PerspectiveChemistry

Getting excited about cycloadditions

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Science  26 Mar 2021:
Vol. 371, Issue 6536, pp. 1313
DOI: 10.1126/science.abg7834

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Summary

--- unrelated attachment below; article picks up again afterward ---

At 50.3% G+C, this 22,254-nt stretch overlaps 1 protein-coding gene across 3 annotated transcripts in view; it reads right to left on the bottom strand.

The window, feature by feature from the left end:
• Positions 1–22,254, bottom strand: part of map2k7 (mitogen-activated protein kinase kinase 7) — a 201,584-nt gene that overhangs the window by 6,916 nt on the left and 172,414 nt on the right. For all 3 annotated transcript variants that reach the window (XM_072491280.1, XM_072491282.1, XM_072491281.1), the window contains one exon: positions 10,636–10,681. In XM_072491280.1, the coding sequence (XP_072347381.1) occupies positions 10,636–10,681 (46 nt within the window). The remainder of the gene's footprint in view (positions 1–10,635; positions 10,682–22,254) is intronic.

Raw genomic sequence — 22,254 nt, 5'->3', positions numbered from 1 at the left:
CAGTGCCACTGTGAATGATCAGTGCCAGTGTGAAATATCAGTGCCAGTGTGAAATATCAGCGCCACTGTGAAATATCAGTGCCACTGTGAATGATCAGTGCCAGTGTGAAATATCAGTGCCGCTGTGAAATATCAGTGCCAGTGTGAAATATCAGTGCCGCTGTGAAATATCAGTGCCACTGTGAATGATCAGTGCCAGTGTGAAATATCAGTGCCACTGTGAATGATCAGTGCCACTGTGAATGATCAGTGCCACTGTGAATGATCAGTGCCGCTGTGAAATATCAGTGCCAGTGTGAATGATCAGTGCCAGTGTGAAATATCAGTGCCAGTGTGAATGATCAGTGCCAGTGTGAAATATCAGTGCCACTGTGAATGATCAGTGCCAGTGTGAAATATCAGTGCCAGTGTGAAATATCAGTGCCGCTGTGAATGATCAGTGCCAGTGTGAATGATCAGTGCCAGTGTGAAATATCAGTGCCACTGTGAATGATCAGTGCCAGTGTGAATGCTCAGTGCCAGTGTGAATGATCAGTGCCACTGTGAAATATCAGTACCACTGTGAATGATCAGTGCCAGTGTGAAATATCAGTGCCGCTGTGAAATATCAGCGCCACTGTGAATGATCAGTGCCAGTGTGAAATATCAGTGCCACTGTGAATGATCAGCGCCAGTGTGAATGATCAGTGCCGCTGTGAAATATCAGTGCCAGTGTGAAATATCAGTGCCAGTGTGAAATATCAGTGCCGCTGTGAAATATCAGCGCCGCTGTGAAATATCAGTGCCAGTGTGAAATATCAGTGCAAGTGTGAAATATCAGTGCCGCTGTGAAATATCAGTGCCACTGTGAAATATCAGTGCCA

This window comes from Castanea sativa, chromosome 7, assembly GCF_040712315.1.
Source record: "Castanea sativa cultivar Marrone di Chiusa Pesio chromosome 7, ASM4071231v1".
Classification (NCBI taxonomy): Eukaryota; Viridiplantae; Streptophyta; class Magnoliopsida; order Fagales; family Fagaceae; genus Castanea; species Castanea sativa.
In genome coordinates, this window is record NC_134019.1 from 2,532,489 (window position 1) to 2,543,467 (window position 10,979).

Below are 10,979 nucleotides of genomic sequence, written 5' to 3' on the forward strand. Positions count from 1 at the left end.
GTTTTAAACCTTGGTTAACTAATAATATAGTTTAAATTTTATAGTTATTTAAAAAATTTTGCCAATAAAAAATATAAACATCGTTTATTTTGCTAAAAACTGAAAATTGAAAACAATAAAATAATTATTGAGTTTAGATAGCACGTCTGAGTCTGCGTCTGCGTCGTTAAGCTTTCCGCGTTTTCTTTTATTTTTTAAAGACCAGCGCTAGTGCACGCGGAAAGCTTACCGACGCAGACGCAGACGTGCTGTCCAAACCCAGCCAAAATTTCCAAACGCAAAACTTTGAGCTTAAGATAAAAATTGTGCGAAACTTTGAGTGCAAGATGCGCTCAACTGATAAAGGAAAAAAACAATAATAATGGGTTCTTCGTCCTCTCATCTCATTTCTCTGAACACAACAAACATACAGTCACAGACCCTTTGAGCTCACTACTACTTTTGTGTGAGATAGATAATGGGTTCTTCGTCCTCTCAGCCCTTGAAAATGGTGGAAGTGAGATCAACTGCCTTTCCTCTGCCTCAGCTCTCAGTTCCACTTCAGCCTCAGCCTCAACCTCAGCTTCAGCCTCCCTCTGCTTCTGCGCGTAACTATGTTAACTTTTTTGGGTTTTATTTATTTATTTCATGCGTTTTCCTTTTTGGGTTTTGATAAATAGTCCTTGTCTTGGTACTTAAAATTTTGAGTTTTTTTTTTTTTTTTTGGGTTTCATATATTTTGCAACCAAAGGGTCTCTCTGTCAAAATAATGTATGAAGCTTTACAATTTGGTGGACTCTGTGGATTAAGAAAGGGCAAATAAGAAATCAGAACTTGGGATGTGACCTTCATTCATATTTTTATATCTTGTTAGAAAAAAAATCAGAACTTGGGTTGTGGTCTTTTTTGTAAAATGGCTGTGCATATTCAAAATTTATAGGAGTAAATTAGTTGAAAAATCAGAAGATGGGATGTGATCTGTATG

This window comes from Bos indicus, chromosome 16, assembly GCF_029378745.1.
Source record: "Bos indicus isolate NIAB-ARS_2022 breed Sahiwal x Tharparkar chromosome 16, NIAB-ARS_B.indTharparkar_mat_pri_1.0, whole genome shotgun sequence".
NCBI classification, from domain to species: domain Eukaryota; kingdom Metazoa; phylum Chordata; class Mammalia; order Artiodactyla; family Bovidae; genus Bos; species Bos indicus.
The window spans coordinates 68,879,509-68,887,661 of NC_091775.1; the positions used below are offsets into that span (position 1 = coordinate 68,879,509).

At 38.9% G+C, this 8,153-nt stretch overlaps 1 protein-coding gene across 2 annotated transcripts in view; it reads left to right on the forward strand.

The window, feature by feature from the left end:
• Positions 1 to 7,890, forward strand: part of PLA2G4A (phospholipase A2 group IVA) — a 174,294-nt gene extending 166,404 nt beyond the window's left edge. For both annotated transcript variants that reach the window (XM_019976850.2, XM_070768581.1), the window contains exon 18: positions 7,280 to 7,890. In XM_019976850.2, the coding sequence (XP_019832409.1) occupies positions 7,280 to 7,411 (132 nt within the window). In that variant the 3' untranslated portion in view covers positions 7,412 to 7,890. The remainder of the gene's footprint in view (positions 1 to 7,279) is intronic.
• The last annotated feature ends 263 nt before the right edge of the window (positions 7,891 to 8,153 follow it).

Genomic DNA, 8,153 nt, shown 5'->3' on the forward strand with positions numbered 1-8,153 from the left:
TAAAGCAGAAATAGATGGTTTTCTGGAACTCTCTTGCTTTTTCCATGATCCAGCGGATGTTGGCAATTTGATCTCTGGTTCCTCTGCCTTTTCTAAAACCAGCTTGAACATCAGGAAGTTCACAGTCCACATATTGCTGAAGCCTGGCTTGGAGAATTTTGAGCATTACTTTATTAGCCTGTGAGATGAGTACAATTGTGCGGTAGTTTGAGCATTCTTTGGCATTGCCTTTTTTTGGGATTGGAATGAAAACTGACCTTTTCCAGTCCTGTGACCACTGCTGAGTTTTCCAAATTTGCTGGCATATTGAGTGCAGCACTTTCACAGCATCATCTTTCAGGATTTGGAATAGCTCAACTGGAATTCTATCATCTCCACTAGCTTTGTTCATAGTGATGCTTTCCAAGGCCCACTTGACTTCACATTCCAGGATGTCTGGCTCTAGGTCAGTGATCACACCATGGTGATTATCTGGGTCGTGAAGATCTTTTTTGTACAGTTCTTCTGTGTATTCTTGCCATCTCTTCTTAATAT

Synthetic chemists use photochemistry to achieve challenging or unusual chemical transformations, but not all compounds are photoactive. Photosensitization is a process by which a molecule that is incapable of efficiently absorbing a particular wavelength of light directly is promoted to its triplet excited state (T1) by an intermolecular triplet energy transfer from a photosensitizer, which is a compound that ideally has a large extinction coefficient, rapid rate of intersystem crossing, and a long-lived T1. A particular advantage of photosensitization is that distinctive reactivity profiles not accessible through ground states become facile from corresponding excited states (1). The use of photosensitizers in chemical synthesis has paralleled the rise in popularity and use of various photoredox catalysts (2). On page 1338 of this issue, Ma et al. (3) report a photosensitized dearomative [4 + 2] cycloaddition that converts simple, unsaturated building blocks into products of increased molecular complexity using visible light.

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